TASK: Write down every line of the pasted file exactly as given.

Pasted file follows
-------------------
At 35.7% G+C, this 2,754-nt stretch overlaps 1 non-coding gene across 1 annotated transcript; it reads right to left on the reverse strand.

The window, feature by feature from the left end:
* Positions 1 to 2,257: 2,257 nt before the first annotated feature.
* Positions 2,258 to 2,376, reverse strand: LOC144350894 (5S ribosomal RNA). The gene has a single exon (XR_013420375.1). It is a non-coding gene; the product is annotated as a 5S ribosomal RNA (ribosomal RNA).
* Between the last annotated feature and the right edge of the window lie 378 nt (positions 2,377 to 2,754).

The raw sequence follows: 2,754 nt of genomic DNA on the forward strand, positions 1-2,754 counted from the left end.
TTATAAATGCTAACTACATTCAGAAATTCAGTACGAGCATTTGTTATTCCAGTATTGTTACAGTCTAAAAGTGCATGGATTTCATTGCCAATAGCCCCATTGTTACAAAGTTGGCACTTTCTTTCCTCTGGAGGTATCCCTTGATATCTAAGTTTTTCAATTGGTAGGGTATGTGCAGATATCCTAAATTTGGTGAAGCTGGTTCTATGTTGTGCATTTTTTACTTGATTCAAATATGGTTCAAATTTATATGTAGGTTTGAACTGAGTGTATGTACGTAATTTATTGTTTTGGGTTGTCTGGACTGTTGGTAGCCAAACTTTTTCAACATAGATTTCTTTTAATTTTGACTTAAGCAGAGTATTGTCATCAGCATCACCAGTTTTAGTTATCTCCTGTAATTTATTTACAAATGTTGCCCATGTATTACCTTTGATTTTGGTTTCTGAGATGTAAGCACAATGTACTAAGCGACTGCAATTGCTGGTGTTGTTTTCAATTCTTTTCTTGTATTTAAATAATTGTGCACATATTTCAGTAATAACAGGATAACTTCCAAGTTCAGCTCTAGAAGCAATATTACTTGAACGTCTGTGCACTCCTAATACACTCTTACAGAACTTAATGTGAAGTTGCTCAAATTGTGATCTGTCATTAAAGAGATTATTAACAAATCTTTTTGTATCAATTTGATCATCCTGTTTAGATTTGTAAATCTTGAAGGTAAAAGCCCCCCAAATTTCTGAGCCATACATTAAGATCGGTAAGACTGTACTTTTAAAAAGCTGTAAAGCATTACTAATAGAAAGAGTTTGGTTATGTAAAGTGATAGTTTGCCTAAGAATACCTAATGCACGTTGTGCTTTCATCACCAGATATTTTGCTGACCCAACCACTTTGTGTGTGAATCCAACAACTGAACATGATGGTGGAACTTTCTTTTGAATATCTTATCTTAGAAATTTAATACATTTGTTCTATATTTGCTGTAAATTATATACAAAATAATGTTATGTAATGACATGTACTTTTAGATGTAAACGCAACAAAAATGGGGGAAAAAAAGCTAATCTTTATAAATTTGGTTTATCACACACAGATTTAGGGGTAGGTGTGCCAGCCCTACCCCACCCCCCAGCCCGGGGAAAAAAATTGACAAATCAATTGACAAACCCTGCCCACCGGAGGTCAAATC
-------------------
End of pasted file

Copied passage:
At 35.7% G+C, this 2,754-nt stretch overlaps 1 non-coding gene across 1 annotated transcript; it reads right to left on the reverse strand.

The window, feature by feature from the left end:
* Positions 1 to 2,257: 2,257 nt before the first annotated feature.
* Positions 2,258 to 2,376, reverse strand: LOC144350894 (5S ribosomal RNA). The gene has a single exon (XR_013420375.1). It is a non-coding gene; the product is annotated as a 5S ribosomal RNA (ribosomal RNA).
* Between the last annotated feature and the right edge of the window lie 378 nt (positions 2,377 to 2,754).

The raw sequence follows: 2,754 nt of genomic DNA on the forward strand, positions 1-2,754 counted from the left end.
TTATAAATGCTAACTACATTCAGAAATTCAGTACGAGCATTTGTTATTCCAGTATTGTTACAGTCTAAAAGTGCATGGATTTCATTGCCAATAGCCCCATTGTTACAAAGTTGGCACTTTCTTTCCTCTGGAGGTATCCCTTGATATCTAAGTTTTTCAATTGGTAGGGTATGTGCAGATATCCTAAATTTGGTGAAGCTGGTTCTATGTTGTGCATTTTTTACTTGATTCAAATATGGTTCAAATTTATATGTAGGTTTGAACTGAGTGTATGTACGTAATTTATTGTTTTGGGTTGTCTGGACTGTTGGTAGCCAAACTTTTTCAACATAGATTTCTTTTAATTTTGACTTAAGCAGAGTATTGTCATCAGCATCACCAGTTTTAGTTATCTCCTGTAATTTATTTACAAATGTTGCCCATGTATTACCTTTGATTTTGGTTTCTGAGATGTAAGCACAATGTACTAAGCGACTGCAATTGCTGGTGTTGTTTTCAATTCTTTTCTTGTATTTAAATAATTGTGCACATATTTCAGTAATAACAGGATAACTTCCAAGTTCAGCTCTAGAAGCAATATTACTTGAACGTCTGTGCACTCCTAATACACTCTTACAGAACTTAATGTGAAGTTGCTCAAATTGTGATCTGTCATTAAAGAGATTATTAACAAATCTTTTTGTATCAATTTGATCATCCTGTTTAGATTTGTAAATCTTGAAGGTAAAAGCCCCCCAAATTTCTGAGCCATACATTAAGATCGGTAAGACTGTACTTTTAAAAAGCTGTAAAGCATTACTAATAGAAAGAGTTTGGTTATGTAAAGTGATAGTTTGCCTAAGAATACCTAATGCACGTTGTGCTTTCATCACCAGATATTTTGCTGACCCAACCACTTTGTGTGTGAATCCAACAACTGAACATGATGGTGGAACTTTCTTTTGAATATCTTATCTTAGAAATTTAATACATTTGTTCTATATTTGCTGTAAATTATATACAAAATAATGTTATGTAATGACATGTACTTTTAGATGTAAACGCAACAAAAATGGGGGAAAAAAAGCTAATCTTTATAAATTTGGTTTATCACACACAGATTTAGGGGTAGGTGTGCCAGCCCTACCCCACCCCCCAGCCCGGGGAAAAAAATTGACAAATCAATTGACAAACCCTGCCCACCGGAGGTCAAATC